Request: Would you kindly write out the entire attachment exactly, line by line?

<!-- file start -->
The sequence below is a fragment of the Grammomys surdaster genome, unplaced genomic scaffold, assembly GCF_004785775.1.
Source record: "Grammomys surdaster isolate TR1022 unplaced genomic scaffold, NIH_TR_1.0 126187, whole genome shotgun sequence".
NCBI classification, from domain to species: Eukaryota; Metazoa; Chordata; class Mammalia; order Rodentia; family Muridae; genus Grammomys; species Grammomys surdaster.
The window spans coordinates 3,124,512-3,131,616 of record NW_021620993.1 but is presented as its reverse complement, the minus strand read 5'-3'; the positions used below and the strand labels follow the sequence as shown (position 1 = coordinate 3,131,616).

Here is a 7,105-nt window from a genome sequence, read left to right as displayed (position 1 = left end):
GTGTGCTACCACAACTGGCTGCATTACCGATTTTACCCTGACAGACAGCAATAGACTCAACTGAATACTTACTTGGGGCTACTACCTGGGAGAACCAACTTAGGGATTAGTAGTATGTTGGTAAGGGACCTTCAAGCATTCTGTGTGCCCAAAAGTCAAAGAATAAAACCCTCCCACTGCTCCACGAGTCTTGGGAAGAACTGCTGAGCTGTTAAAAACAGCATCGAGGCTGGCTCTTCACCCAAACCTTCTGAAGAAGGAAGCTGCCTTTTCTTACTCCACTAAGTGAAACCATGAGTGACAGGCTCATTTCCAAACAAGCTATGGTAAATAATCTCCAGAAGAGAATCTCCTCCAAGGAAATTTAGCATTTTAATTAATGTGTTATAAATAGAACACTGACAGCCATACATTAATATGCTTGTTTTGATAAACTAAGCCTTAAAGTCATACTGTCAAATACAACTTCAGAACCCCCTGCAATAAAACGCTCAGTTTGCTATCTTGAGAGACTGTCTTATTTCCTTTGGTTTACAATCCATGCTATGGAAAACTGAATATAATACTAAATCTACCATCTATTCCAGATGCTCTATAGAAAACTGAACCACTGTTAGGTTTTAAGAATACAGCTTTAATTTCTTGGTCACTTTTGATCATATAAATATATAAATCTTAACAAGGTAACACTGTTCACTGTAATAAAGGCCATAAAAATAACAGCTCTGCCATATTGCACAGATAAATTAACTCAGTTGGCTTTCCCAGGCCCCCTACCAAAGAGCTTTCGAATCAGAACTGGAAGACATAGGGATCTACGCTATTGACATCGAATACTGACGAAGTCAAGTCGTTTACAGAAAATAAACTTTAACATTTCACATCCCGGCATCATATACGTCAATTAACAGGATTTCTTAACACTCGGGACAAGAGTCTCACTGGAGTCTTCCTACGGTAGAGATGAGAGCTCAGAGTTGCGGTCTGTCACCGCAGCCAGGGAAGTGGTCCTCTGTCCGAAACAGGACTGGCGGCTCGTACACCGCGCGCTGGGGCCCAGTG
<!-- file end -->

The sequence below is a fragment of the Grammomys surdaster genome, unplaced genomic scaffold, assembly GCF_004785775.1.
Source record: "Grammomys surdaster isolate TR1022 unplaced genomic scaffold, NIH_TR_1.0 126187, whole genome shotgun sequence".
NCBI classification, from domain to species: Eukaryota; Metazoa; Chordata; class Mammalia; order Rodentia; family Muridae; genus Grammomys; species Grammomys surdaster.
The window spans coordinates 3,124,512-3,131,616 of record NW_021620993.1 but is presented as its reverse complement, the minus strand read 5'-3'; the positions used below and the strand labels follow the sequence as shown (position 1 = coordinate 3,131,616).

Here is a 7,105-nt window from a genome sequence, read left to right as displayed (position 1 = left end):
GTGTGCTACCACAACTGGCTGCATTACCGATTTTACCCTGACAGACAGCAATAGACTCAACTGAATACTTACTTGGGGCTACTACCTGGGAGAACCAACTTAGGGATTAGTAGTATGTTGGTAAGGGACCTTCAAGCATTCTGTGTGCCCAAAAGTCAAAGAATAAAACCCTCCCACTGCTCCACGAGTCTTGGGAAGAACTGCTGAGCTGTTAAAAACAGCATCGAGGCTGGCTCTTCACCCAAACCTTCTGAAGAAGGAAGCTGCCTTTTCTTACTCCACTAAGTGAAACCATGAGTGACAGGCTCATTTCCAAACAAGCTATGGTAAATAATCTCCAGAAGAGAATCTCCTCCAAGGAAATTTAGCATTTTAATTAATGTGTTATAAATAGAACACTGACAGCCATACATTAATATGCTTGTTTTGATAAACTAAGCCTTAAAGTCATACTGTCAAATACAACTTCAGAACCCCCTGCAATAAAACGCTCAGTTTGCTATCTTGAGAGACTGTCTTATTTCCTTTGGTTTACAATCCATGCTATGGAAAACTGAATATAATACTAAATCTACCATCTATTCCAGATGCTCTATAGAAAACTGAACCACTGTTAGGTTTTAAGAATACAGCTTTAATTTCTTGGTCACTTTTGATCATATAAATATATAAATCTTAACAAGGTAACACTGTTCACTGTAATAAAGGCCATAAAAATAACAGCTCTGCCATATTGCACAGATAAATTAACTCAGTTGGCTTTCCCAGGCCCCCTACCAAAGAGCTTTCGAATCAGAACTGGAAGACATAGGGATCTACGCTATTGACATCGAATACTGACGAAGTCAAGTCGTTTACAGAAAATAAACTTTAACATTTCACATCCCGGCATCATATACGTCAATTAACAGGATTTCTTAACACTCGGGACAAGAGTCTCACTGGAGTCTTCCTACGGTAGAGATGAGAGCTCAGAGTTGCGGTCTGTCACCGCAGCCAGGGAAGTGGTCCTCTGTCCGAAACAGGACTGGCGGCTCGTACACCGCGCGCTGGGGCCCAGTG